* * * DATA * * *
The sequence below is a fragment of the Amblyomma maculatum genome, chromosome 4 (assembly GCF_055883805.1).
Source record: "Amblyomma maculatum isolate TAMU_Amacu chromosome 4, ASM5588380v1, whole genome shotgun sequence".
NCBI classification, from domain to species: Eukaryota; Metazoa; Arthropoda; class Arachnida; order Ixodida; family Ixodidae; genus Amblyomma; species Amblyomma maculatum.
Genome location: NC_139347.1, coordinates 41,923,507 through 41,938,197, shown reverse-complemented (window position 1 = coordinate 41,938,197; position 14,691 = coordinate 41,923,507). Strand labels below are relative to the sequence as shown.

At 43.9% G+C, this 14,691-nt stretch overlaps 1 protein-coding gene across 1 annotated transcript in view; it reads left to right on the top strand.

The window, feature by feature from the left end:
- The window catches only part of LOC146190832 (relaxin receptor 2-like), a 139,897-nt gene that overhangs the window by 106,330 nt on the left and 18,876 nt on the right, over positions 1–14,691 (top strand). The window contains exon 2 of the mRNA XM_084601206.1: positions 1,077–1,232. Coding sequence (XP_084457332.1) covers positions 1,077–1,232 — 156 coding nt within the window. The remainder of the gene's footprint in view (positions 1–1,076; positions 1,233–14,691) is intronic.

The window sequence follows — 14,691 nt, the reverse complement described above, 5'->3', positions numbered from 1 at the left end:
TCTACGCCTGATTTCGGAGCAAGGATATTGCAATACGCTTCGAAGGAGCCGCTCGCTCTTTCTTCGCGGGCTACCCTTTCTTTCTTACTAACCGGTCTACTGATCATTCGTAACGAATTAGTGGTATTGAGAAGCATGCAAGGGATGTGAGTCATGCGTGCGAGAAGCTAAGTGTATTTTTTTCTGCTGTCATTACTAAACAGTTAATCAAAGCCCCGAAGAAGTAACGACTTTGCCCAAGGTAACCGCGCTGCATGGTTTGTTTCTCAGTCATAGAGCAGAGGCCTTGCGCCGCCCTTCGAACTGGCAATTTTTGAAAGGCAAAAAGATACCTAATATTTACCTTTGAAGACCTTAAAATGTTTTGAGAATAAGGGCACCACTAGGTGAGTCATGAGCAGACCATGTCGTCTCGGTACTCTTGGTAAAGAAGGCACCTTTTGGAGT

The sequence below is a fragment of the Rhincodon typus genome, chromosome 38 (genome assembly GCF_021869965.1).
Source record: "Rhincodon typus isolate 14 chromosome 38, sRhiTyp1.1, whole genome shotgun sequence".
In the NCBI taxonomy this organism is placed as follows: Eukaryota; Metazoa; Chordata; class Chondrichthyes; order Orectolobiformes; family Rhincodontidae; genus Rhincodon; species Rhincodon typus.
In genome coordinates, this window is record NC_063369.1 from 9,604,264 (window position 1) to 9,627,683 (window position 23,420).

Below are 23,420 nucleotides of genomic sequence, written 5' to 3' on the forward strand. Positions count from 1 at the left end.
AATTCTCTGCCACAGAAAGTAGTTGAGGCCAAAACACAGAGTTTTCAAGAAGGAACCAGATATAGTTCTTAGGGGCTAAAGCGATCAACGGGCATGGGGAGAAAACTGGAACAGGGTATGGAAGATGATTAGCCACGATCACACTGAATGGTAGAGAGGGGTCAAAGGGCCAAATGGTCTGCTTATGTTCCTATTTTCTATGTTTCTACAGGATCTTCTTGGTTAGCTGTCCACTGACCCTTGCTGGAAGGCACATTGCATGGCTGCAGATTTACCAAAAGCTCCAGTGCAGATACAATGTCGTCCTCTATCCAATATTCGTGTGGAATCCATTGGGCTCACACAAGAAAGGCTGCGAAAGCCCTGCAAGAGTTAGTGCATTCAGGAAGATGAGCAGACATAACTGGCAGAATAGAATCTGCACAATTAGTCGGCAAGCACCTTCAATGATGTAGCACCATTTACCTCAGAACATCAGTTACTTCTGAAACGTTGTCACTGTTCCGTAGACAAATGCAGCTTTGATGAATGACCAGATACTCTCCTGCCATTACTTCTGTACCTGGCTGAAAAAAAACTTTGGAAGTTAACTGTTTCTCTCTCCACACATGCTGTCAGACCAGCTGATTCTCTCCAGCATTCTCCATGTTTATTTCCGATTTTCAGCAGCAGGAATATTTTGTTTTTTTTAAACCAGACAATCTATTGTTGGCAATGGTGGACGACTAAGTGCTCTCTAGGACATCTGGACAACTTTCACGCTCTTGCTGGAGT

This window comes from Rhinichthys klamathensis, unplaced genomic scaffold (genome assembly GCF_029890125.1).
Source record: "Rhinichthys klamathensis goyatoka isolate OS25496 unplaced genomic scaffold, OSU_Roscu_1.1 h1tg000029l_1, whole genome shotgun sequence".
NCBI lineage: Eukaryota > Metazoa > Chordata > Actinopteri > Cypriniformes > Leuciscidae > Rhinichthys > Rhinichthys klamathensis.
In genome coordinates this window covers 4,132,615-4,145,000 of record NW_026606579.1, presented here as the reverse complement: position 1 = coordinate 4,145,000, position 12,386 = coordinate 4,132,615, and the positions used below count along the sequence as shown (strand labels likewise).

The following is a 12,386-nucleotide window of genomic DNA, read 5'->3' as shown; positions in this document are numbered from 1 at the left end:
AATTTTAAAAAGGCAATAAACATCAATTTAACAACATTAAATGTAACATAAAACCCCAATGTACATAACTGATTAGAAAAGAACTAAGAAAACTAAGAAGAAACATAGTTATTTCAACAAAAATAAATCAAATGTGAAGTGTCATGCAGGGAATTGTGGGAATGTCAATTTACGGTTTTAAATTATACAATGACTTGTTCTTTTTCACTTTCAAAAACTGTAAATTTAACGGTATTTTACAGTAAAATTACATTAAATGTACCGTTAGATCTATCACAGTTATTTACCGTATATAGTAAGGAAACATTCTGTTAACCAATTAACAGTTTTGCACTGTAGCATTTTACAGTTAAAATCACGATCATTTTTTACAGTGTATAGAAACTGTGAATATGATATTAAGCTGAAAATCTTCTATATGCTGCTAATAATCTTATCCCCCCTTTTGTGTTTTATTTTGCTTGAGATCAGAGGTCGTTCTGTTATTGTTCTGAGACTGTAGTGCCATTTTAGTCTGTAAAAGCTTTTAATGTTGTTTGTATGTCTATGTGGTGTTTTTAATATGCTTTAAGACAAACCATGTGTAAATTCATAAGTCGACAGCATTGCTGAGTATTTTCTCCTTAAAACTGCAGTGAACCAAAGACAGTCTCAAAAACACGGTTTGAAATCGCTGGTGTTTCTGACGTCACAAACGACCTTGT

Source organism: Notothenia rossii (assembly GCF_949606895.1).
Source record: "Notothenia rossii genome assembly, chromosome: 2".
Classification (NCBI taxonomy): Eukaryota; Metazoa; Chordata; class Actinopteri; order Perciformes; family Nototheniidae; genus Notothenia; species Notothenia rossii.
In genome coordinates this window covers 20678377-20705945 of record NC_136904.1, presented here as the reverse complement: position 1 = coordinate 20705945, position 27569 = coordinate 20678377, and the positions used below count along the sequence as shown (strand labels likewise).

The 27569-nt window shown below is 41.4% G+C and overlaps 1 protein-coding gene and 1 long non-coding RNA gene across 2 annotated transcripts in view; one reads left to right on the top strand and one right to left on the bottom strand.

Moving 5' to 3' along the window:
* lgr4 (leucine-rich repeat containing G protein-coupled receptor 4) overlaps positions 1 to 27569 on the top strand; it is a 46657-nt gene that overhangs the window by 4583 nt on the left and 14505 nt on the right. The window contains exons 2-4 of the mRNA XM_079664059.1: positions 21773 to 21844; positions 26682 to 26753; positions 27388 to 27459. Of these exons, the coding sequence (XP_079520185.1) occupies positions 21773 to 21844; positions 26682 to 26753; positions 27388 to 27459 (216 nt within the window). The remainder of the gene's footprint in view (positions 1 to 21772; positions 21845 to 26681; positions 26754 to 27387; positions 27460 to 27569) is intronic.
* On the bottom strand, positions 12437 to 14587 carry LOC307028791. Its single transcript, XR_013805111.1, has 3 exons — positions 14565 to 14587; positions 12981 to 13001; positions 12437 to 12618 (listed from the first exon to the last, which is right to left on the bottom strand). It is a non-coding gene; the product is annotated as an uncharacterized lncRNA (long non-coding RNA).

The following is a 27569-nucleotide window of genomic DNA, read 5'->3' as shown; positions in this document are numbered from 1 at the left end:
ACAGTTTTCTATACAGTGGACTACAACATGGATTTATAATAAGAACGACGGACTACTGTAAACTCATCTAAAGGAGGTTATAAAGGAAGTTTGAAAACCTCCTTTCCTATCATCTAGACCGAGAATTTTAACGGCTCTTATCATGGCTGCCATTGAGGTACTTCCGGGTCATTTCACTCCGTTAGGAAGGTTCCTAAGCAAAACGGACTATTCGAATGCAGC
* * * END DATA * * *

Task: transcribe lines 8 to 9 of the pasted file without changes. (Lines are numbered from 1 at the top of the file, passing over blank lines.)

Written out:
The window sequence follows — 14,691 nt, the reverse complement described above, 5'->3', positions numbered from 1 at the left end:
TCTACGCCTGATTTCGGAGCAAGGATATTGCAATACGCTTCGAAGGAGCCGCTCGCTCTTTCTTCGCGGGCTACCCTTTCTTTCTTACTAACCGGTCTACTGATCATTCGTAACGAATTAGTGGTATTGAGAAGCATGCAAGGGATGTGAGTCATGCGTGCGAGAAGCTAAGTGTATTTTTTTCTGCTGTCATTACTAAACAGTTAATCAAAGCCCCGAAGAAGTAACGACTTTGCCCAAGGTAACCGCGCTGCATGGTTTGTTTCTCAGTCATAGAGCAGAGGCCTTGCGCCGCCCTTCGAACTGGCAATTTTTGAAAGGCAAAAAGATACCTAATATTTACCTTTGAAGACCTTAAAATGTTTTGAGAATAAGGGCACCACTAGGTGAGTCATGAGCAGACCATGTCGTCTCGGTACTCTTGGTAAAGAAGGCACCTTTTGGAGT